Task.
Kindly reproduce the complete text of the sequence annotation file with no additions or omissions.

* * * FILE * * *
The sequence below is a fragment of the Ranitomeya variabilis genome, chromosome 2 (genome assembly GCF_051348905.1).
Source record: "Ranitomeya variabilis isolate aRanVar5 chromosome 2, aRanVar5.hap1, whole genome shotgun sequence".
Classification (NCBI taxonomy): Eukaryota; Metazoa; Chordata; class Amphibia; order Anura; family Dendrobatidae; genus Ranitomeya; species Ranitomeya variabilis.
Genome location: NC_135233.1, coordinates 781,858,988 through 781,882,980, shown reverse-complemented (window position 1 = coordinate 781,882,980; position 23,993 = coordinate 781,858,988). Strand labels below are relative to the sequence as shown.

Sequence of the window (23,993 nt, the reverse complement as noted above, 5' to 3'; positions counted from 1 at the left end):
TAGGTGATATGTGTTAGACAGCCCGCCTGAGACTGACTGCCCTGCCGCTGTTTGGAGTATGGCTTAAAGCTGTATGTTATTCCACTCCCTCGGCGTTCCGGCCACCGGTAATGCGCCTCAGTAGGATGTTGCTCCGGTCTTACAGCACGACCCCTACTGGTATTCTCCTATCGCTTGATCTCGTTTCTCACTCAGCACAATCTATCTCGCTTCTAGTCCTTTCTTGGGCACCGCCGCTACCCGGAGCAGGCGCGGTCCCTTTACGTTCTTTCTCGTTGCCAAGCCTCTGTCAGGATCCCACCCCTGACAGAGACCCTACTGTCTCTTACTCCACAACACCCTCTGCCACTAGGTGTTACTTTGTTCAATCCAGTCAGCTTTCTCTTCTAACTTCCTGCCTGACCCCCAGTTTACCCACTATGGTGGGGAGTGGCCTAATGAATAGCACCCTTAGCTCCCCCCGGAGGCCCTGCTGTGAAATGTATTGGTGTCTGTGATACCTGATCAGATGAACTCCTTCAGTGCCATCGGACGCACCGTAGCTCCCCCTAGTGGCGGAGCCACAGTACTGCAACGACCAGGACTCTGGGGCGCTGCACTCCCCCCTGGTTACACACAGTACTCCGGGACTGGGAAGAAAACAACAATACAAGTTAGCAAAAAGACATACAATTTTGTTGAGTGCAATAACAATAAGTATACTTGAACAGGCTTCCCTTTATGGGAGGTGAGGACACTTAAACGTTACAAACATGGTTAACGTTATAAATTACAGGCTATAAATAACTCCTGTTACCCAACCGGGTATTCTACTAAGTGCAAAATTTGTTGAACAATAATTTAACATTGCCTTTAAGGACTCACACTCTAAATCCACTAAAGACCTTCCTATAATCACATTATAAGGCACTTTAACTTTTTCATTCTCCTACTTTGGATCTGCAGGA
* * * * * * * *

The sequence below is a fragment of the Ranitomeya variabilis genome, chromosome 2 (genome assembly GCF_051348905.1).
Source record: "Ranitomeya variabilis isolate aRanVar5 chromosome 2, aRanVar5.hap1, whole genome shotgun sequence".
Classification (NCBI taxonomy): Eukaryota; Metazoa; Chordata; class Amphibia; order Anura; family Dendrobatidae; genus Ranitomeya; species Ranitomeya variabilis.
Genome location: NC_135233.1, coordinates 781,858,988 through 781,882,980, shown reverse-complemented (window position 1 = coordinate 781,882,980; position 23,993 = coordinate 781,858,988). Strand labels below are relative to the sequence as shown.

Sequence of the window (23,993 nt, the reverse complement as noted above, 5' to 3'; positions counted from 1 at the left end):
TAGGTGATATGTGTTAGACAGCCCGCCTGAGACTGACTGCCCTGCCGCTGTTTGGAGTATGGCTTAAAGCTGTATGTTATTCCACTCCCTCGGCGTTCCGGCCACCGGTAATGCGCCTCAGTAGGATGTTGCTCCGGTCTTACAGCACGACCCCTACTGGTATTCTCCTATCGCTTGATCTCGTTTCTCACTCAGCACAATCTATCTCGCTTCTAGTCCTTTCTTGGGCACCGCCGCTACCCGGAGCAGGCGCGGTCCCTTTACGTTCTTTCTCGTTGCCAAGCCTCTGTCAGGATCCCACCCCTGACAGAGACCCTACTGTCTCTTACTCCACAACACCCTCTGCCACTAGGTGTTACTTTGTTCAATCCAGTCAGCTTTCTCTTCTAACTTCCTGCCTGACCCCCAGTTTACCCACTATGGTGGGGAGTGGCCTAATGAATAGCACCCTTAGCTCCCCCCGGAGGCCCTGCTGTGAAATGTATTGGTGTCTGTGATACCTGATCAGATGAACTCCTTCAGTGCCATCGGACGCACCGTAGCTCCCCCTAGTGGCGGAGCCACAGTACTGCAACGACCAGGACTCTGGGGCGCTGCACTCCCCCCTGGTTACACACAGTACTCCGGGACTGGGAAGAAAACAACAATACAAGTTAGCAAAAAGACATACAATTTTGTTGAGTGCAATAACAATAAGTATACTTGAACAGGCTTCCCTTTATGGGAGGTGAGGACACTTAAACGTTACAAACATGGTTAACGTTATAAATTACAGGCTATAAATAACTCCTGTTACCCAACCGGGTATTCTACTAAGTGCAAAATTTGTTGAACAATAATTTAACATTGCCTTTAAGGACTCACACTCTAAATCCACTAAAGACCTTCCTATAATCACATTATAAGGCACTTTAACTTTTTCATTCTCCTACTTTGGATCTGCAGGA